Lysenko developed, for example, a number of theories to shorten the growing season and enhance production. One was cooling seed grains before they were planted. He claimed that this not only increased yield but that these improved qualities were then passed on. In effect, this notion of acquired characteristics was a revival of the discredited theories of seventeenth-century French scientist Jean Baptiste Lamarck, who had argued for evolution but also claimed that acquired characteristics might be inherited. According to such a theory, the giraffe, for instance, had evolved from antelopes that had stretched their necks to reach the leaves in higher branches of trees.
In 1935 the government made Lysenko a member of the All-Union Institute of Selection and Genetics and gave him his own journal, Vernalization, to publicize his theories and purported successes. During 1936–1938 Lysenko was the director of the institute, and from 1938 he was president of the All-Union Academy of Agricultural Sciences. In 1939 he was elected a full member and Presidium member of the USSR's Academy of Agricultural Sciences. During 1939–1956 and 1961–1962 he was president of the Lenin Academy of Agricultural Sciences, and during 1940–1964 he was director of the Institute of Genetics of the Academy of Sciences.
Lysenko became a centerpiece of Soviet science, in part because he represented a new kind of practical, peasant-based science divorced from the world of academics in their laboratories. This fit well with Soviet dictator Josef Stalin's trumpeting of practice as more important than theory. Probably the chief reason for Lysenko's advancement, however, was his ability to motivate the peasantry, which was suffering under Stalin's policy of forced agricultural collectivization.
In a 1948 speech that Lysenko claimed had been approved by the Central Committee of the Communist Party of the Soviet Union, he blasted genetic theories accepted in the West as "reactionary and decadent" and Western scientists as "enemies of the Soviet people." As president of Lenin Academy of Agricultural Sciences, Lysenko carried out his instructions to purge Soviet science of "harmful" ideas. Many scientists chose to admit their "errors" and fell into line. Others who refused lost their jobs. Many were also imprisoned and executed, the most prominent of the latter being biologist Nikolai Vavilov.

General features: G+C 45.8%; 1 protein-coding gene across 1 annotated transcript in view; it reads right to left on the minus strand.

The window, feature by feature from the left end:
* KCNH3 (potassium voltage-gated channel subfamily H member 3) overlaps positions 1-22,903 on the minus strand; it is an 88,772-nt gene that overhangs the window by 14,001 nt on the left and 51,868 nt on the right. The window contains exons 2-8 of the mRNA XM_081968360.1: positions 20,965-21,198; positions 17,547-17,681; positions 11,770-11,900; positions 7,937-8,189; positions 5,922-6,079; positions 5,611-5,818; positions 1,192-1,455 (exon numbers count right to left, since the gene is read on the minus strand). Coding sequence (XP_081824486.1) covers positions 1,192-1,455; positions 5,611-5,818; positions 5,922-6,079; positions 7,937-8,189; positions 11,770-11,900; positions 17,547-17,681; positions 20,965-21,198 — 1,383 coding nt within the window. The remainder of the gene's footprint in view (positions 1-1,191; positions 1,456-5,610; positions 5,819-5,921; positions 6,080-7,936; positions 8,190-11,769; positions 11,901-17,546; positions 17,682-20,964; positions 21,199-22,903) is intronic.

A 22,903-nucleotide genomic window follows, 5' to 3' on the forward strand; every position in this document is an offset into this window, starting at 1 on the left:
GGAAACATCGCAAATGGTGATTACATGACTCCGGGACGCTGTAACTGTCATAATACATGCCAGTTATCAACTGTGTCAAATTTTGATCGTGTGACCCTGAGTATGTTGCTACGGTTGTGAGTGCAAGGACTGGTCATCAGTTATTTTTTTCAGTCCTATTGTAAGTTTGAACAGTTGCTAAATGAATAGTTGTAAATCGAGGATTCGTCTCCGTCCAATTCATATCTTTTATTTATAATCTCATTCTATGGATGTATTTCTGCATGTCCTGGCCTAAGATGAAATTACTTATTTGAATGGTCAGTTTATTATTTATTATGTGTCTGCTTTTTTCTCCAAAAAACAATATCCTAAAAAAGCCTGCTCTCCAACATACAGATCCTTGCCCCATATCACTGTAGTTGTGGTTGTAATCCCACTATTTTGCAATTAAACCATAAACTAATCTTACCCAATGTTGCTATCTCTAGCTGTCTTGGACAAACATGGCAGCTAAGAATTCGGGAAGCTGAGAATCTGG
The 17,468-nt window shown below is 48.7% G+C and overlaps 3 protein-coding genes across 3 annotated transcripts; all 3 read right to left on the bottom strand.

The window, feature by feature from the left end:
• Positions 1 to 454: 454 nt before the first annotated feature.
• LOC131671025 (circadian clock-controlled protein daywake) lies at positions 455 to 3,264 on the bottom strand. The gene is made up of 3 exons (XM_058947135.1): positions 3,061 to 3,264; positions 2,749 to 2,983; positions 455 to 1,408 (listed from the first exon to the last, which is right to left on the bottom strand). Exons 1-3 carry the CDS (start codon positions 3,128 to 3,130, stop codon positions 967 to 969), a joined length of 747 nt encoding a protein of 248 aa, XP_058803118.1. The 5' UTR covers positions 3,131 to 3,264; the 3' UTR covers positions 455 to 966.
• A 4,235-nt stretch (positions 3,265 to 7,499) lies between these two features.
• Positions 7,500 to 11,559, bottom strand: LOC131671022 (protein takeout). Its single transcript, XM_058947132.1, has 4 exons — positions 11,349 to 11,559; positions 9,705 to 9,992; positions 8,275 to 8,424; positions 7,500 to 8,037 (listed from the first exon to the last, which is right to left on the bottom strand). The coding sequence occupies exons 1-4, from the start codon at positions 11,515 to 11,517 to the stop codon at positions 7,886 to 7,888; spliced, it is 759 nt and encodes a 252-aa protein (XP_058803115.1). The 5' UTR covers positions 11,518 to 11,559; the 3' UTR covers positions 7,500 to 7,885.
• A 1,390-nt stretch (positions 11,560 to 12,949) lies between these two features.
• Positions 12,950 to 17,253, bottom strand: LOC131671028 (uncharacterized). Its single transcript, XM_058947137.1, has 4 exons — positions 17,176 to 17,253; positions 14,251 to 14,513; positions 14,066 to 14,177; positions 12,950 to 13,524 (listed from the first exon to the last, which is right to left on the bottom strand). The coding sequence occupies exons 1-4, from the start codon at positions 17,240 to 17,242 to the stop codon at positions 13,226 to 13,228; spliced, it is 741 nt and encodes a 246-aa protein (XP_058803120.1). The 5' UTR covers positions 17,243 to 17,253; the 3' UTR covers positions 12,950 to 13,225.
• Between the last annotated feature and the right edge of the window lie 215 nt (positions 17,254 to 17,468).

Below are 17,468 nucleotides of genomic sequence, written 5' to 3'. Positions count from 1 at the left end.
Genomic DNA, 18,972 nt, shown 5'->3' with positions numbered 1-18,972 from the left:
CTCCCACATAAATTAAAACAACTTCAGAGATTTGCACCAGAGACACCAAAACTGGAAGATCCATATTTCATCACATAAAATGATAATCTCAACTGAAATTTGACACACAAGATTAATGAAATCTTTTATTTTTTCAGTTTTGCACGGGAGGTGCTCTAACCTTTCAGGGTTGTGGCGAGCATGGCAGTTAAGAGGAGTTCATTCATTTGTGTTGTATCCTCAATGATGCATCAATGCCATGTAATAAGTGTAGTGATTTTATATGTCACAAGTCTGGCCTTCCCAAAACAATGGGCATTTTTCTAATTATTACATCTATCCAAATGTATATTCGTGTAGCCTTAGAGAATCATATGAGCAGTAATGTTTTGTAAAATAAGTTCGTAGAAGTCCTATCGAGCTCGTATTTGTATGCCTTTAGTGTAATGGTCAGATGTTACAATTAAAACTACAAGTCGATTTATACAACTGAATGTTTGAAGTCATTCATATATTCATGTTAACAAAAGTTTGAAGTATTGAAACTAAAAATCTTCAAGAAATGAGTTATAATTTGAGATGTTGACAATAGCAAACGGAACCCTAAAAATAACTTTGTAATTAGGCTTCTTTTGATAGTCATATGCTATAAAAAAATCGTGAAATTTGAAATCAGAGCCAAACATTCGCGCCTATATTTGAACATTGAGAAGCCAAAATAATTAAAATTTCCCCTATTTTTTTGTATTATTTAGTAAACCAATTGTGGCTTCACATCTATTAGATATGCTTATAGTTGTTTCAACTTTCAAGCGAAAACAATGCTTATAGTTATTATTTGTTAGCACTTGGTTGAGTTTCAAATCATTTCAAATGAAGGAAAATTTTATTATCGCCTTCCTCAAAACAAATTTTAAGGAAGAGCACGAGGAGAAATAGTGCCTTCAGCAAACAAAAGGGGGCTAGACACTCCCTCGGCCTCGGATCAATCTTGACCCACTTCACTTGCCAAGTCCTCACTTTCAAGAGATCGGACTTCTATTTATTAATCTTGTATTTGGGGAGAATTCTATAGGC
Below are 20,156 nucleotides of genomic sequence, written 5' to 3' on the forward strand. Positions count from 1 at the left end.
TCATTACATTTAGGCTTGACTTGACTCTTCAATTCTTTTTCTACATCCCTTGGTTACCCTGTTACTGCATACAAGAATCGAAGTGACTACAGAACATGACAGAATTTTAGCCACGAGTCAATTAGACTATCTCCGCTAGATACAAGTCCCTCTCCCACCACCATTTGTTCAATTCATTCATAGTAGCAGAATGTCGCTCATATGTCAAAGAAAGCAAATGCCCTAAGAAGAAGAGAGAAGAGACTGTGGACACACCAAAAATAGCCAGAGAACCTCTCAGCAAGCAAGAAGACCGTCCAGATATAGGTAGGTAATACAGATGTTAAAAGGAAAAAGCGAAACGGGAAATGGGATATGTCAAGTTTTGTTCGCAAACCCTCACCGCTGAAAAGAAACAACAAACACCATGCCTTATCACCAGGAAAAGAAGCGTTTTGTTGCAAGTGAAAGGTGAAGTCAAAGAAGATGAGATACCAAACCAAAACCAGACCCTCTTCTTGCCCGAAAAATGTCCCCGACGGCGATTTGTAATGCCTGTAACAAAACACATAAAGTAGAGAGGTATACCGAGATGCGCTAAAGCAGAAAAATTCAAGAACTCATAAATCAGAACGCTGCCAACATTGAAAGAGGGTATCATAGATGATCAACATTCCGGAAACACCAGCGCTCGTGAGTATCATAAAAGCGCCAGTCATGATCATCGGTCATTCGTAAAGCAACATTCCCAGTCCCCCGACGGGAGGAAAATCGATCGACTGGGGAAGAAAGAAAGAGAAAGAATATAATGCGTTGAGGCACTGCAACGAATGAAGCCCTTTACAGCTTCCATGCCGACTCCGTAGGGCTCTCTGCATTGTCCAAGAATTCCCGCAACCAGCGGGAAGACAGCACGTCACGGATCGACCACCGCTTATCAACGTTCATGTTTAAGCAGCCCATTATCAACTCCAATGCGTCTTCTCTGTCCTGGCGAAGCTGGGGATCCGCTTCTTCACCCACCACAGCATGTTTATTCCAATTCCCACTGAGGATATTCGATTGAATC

The science of genetics particularly suffered, for the notion of acquired characteristics fit nicely into communist theory and the project of creating a "new Soviet citizen" within a generation or two. Such ideas were ridiculed by scientists in the West, and indeed under Lysenkoism much of Soviet science, and especially agriculture, reverted back to the era of the Middle Ages.
Lysenko retained his position after Stalin's death in 1953. Under Nikita Khrushchev, however, mainstream Soviet scientists at last were given the opportunity, previously denied, to criticize Lysenko and his theories. Physicist Andrei Sakharov openly attacked Lysenko in the course of a 1964 speech before the General Assembly of the Academy of Science. Calls for the restoration of true scientific methods in biology and in agricultural science followed, and that same year Lysenko was removed from his post and assigned to an experimental farm. In 1965 a commission of scientists sent to Lysenko's farm produced a devastating critique of his methods. This report completed the ruin of his reputation when it was made public. Lysenko died in Moscow on 20 November 1976.
Spencer C. Tucker
Joravsky, David. The Lysenko Affair. Chicago: University of Chicago Press, 1970.; Soyfer, Valery N. Lysenko and the Tragedy of Soviet Science. New Brunswick, NJ: Rutgers University Press, 1994.